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All Roads Lead To Ulan Batar

Posted by TravellingStrom on September 11, 2012

Mayan Prophecy Countdown

We had an early start this morning, and after a dingos breakfast we hit the road around 7am. We expected to be able to drive all day, depending on the road condition, but if we could get to Ulan Batar by that evening it would be good. We had been in contact with Neil and he advised that they had arrived there yesterday, Monday. The Chinese embassy was closed today but would be open Wednesday at 9am and we needed to be there, and although they had heard of 24 hour visas being issued for extra money, we could not rely on this. If we had to wait the 5 business days, then we may have to ask for the entry into China be delayed by a day, we shall see.

So we headed off with David driving, although I did say if he wanted to share the driving I was more than willing to lend a hand. The first part of the journey was on the standard dirt roads we have been used to over the past 4 days and we averaged around the 60kmh, a bit faster in the car than on a bike. We stopped to make a cuppa and avoid the yaks and then another time I went hunting a photo of this group of vultures, but when I got close, they took off, but they had very impressive wingspans šŸ™‚

As we got closer to the next town we found pavement, and quite good quality as well, in fact we had seen it next to us for ages, but once again we were foiled by the deep ditch they dig along its edge to stop people using it, but we did find an on ramp at last šŸ™‚ Neil had let us know that there were some bad sections, but overall it was in pretty good condition. We grabbed some snacks from a shop, chips and chocolate coated sultanas šŸ™‚ This was when I took over the driving duties and stayed here for the next three hours or so. We covered some territory, I was maintaining a round the 100kmh, although sometimes the bad sections slowed us right down. In one particular section the road was real nice, then just as we topped a rise there were two massive potholes and we slammed into these, but luckily we did no damage to the wheels, that area really needed a warning sign. We found out later that Neil and Chris were also taken by surprise here, but no damage was done to them either!

We fuelled up at the next servo and kept on going. There were a few sights that we could have stopped at to take photos, like a massive Buddist temple and the sand dune camel rides area, but we had a goal which was more important, our Chinese visas so sadly tourism things were out of the question for the moment šŸ˜¦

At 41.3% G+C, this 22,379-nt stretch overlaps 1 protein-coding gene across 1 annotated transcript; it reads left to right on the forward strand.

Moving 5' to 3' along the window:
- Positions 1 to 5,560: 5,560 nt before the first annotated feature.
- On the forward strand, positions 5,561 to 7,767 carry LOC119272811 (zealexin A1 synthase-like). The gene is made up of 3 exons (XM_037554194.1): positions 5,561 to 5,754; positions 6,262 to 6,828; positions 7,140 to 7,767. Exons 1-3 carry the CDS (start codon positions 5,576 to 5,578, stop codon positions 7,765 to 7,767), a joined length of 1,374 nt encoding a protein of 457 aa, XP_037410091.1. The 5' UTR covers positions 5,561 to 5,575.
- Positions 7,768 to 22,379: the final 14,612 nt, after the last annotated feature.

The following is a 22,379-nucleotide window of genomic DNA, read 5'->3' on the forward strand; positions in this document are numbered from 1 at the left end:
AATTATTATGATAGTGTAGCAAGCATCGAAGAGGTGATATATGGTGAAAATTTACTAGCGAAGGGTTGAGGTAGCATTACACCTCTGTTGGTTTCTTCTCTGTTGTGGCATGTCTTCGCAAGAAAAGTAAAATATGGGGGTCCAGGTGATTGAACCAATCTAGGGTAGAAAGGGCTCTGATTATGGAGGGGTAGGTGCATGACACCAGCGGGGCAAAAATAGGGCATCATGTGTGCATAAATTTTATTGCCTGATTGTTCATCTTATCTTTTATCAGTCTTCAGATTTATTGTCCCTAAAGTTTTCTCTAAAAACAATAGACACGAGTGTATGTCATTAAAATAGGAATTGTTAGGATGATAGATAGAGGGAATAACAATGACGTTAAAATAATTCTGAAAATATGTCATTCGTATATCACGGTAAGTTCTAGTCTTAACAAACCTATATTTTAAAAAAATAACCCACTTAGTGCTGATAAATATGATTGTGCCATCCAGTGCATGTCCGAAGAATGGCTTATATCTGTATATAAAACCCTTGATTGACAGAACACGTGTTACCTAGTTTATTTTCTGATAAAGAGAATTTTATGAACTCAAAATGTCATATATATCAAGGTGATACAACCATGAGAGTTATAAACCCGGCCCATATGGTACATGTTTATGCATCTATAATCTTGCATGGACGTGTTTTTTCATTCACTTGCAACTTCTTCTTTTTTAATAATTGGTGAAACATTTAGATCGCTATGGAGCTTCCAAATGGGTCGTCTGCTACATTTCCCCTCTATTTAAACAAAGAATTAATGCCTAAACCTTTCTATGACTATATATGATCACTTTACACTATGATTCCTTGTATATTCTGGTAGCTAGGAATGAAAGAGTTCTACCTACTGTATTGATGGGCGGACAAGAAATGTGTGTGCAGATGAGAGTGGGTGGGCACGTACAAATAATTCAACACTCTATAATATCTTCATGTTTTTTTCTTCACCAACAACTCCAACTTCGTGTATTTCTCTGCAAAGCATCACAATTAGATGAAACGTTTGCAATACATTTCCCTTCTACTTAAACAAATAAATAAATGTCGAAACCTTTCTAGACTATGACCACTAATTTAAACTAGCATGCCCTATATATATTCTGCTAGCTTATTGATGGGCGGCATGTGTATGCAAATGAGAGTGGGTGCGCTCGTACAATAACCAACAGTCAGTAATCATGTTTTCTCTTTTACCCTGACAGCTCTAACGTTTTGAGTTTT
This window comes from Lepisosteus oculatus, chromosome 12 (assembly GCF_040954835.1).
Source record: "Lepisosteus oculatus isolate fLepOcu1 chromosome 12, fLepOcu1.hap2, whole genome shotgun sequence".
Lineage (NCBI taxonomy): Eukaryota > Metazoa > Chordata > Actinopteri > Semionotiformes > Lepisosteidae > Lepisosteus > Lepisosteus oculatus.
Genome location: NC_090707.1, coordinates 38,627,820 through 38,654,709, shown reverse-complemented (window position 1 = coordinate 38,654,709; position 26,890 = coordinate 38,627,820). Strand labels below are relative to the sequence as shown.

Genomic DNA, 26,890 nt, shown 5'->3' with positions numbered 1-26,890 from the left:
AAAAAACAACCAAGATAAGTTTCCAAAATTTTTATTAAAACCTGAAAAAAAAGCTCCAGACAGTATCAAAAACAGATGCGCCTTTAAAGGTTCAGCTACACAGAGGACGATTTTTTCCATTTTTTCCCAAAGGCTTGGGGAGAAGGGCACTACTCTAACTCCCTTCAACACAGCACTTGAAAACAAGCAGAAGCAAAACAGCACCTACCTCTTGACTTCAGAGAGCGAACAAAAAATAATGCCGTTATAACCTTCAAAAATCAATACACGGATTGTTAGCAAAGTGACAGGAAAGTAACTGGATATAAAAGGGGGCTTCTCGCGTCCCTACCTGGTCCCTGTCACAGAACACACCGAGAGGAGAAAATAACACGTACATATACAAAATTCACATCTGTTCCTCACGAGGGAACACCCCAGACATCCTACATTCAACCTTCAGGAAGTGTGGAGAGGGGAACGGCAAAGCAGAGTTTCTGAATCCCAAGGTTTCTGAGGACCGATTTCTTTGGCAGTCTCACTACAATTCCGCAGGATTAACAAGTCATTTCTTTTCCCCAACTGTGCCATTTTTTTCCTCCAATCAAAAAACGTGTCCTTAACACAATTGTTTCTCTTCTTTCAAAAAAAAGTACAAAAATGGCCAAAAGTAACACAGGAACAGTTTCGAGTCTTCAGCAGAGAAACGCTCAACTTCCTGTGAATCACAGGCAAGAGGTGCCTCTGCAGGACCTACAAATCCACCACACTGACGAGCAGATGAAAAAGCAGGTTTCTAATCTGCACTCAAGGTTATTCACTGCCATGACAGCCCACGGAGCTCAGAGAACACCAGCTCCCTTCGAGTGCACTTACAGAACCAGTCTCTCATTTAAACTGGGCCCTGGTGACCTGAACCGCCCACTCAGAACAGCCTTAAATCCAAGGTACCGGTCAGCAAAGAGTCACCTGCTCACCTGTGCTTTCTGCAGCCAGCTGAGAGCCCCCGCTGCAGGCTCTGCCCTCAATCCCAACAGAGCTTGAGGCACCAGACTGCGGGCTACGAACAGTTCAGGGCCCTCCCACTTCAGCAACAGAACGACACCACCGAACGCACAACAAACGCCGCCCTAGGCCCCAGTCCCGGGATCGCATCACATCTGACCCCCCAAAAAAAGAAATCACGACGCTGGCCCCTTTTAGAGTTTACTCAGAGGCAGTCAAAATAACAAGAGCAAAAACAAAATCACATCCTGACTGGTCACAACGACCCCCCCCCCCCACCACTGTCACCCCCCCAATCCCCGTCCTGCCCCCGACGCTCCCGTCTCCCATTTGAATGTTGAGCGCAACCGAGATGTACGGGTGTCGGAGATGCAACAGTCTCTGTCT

The day progressed rapidly and in the middle of the afternoon I asked to be relieved of the driving as I did not feel like driving through the city traffic, I had heard it is a nightmare and the potholes were deep and ferocious, swallowing cars at random, I figured if the car was going to get damaged, David can do it himself šŸ™‚ I also wanted some time to read my book, a great novel called The Firm, by John Grisham which I was half way through šŸ™‚

We duly arrived at the western edge of UB at 3.30pm and now we had to drive all the way through this city of 1.5 million people, most of them in cars and in front of us, to the eastern edge of town where the bikes had been delivered already at the Oasis Guesthouse. The Oasis is owned and run by an expat German named Sybill and as it turns out it is an oasis of cleanliness in a very dirty smog filled city. We arrived there an hour and half later and booked in, then went to an ATM for money to pay the final instalment to the driver for our transport, he did a great job šŸ™‚

The bikes had been unloaded by some other riders, this being a bikers guesthouse mainly, but anybody is welcome. Then it was time to unpack in my new accommodation, called a Ger. This is a traditional Mongolian lodging, it has a wooden floor, wood framework and soft walls made of felt, this one had a wood stove and a skylight with four bunks inside, I paid extra so I could have the Ger to myself, I like my privacy and my snoring keeps people awake anyway šŸ™‚

The Oasis also had an alcohol licence, a nice cafe with mainly western foods and steaming hot showers, what more could an adventure rider want šŸ™‚

So after a few beers with Neil, Chris and Iain and some story swapping, it was time to crash out, we had an early start as we wanted to be at the embassy very early so we could all get processed before they closed the doors, which apparently they do at random?

Cheers from Ulan Batar, Mongolia

8 Responses to “All Roads Lead To Ulan Batar”

  1. Bob said


    About that Grisham. The butler did it. šŸ˜‰

  2. Guy said

    Adventure rider?? Don’t you mean adventure range rover driver ?

    What a disgrace šŸ™‚

  3. Carl said

    Harden up princess

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